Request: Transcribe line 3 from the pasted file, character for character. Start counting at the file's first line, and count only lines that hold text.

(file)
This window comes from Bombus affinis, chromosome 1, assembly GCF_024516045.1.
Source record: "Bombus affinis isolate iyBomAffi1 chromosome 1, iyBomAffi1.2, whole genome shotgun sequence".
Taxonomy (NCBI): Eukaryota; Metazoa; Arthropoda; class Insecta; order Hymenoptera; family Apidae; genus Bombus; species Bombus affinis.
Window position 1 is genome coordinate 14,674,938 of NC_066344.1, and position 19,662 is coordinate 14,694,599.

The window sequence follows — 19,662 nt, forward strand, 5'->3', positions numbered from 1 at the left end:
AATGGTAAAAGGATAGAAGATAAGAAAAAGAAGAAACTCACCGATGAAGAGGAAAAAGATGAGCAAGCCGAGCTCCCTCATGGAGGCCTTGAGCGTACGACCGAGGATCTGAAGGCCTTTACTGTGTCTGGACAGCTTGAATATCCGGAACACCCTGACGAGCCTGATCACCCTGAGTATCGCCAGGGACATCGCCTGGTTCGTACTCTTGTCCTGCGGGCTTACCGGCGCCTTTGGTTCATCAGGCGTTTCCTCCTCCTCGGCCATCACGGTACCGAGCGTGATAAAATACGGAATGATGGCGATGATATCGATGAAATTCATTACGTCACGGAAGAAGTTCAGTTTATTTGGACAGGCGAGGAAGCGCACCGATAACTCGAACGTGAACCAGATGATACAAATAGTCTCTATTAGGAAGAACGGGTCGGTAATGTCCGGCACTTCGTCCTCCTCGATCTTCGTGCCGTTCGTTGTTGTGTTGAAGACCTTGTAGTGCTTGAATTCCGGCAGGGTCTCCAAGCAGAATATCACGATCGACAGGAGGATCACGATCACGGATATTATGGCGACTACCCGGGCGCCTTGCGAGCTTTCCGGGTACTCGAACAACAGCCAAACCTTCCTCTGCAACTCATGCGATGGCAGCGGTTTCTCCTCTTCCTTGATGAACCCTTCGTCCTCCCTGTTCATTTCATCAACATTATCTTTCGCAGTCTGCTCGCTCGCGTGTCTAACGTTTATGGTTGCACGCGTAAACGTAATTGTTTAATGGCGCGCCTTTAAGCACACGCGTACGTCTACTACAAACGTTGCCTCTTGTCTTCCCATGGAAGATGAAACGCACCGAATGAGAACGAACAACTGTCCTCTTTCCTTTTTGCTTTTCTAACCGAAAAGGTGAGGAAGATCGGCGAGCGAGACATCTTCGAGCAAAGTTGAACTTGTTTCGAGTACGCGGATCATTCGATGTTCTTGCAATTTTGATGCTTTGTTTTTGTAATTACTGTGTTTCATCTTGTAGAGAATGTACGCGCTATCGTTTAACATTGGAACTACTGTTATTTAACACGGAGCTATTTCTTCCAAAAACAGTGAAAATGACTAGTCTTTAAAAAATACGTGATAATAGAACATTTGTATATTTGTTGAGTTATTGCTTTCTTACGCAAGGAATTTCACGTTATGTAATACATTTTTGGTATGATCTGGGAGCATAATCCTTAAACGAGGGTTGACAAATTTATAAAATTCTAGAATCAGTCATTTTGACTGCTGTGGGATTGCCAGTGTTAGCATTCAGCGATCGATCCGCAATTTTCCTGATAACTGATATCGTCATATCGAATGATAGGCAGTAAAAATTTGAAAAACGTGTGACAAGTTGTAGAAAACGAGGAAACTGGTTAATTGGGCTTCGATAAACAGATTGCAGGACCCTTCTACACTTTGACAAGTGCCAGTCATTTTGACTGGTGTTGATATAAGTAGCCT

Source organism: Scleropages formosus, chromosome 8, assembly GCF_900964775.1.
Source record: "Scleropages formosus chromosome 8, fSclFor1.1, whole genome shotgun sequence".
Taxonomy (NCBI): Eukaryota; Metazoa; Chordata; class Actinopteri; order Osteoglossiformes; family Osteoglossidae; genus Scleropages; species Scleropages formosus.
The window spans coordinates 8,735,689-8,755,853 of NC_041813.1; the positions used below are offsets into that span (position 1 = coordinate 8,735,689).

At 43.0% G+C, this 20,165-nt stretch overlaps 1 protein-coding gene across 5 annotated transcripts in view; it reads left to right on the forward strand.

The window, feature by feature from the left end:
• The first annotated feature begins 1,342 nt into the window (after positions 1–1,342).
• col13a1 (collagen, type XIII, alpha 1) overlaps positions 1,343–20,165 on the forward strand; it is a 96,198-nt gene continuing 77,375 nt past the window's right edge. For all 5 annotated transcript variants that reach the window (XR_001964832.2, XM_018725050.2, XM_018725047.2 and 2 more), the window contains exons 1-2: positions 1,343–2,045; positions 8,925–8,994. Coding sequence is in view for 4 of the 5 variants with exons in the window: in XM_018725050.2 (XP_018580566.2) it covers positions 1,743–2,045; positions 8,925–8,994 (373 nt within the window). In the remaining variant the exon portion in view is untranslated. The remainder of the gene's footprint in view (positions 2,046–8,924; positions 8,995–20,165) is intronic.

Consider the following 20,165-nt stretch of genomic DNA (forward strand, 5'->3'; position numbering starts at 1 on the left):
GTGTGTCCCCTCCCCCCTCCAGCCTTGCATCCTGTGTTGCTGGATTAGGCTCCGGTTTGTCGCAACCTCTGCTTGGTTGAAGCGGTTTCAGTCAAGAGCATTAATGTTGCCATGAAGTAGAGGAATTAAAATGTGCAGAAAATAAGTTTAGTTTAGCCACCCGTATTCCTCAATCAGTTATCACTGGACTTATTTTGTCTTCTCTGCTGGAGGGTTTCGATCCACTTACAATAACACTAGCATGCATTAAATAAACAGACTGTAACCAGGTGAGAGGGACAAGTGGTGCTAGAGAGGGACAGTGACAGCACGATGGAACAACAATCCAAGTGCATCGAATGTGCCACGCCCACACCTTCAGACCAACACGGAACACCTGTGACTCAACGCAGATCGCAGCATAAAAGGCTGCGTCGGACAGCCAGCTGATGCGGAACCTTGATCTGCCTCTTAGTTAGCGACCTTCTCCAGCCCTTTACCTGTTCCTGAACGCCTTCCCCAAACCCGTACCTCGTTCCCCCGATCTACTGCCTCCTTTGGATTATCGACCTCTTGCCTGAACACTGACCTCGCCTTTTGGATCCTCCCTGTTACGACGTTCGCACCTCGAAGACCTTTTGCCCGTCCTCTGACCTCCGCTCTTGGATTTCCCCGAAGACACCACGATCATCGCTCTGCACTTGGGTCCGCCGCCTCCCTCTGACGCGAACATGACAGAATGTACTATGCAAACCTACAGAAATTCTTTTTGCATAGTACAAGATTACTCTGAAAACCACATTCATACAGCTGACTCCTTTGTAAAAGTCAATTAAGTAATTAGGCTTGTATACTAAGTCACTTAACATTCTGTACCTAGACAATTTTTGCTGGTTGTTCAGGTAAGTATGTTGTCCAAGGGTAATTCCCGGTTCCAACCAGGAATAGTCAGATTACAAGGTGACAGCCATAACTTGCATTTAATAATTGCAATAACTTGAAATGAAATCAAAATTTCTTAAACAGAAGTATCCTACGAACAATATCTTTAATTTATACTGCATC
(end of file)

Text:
Taxonomy (NCBI): Eukaryota; Metazoa; Arthropoda; class Insecta; order Hymenoptera; family Apidae; genus Bombus; species Bombus affinis.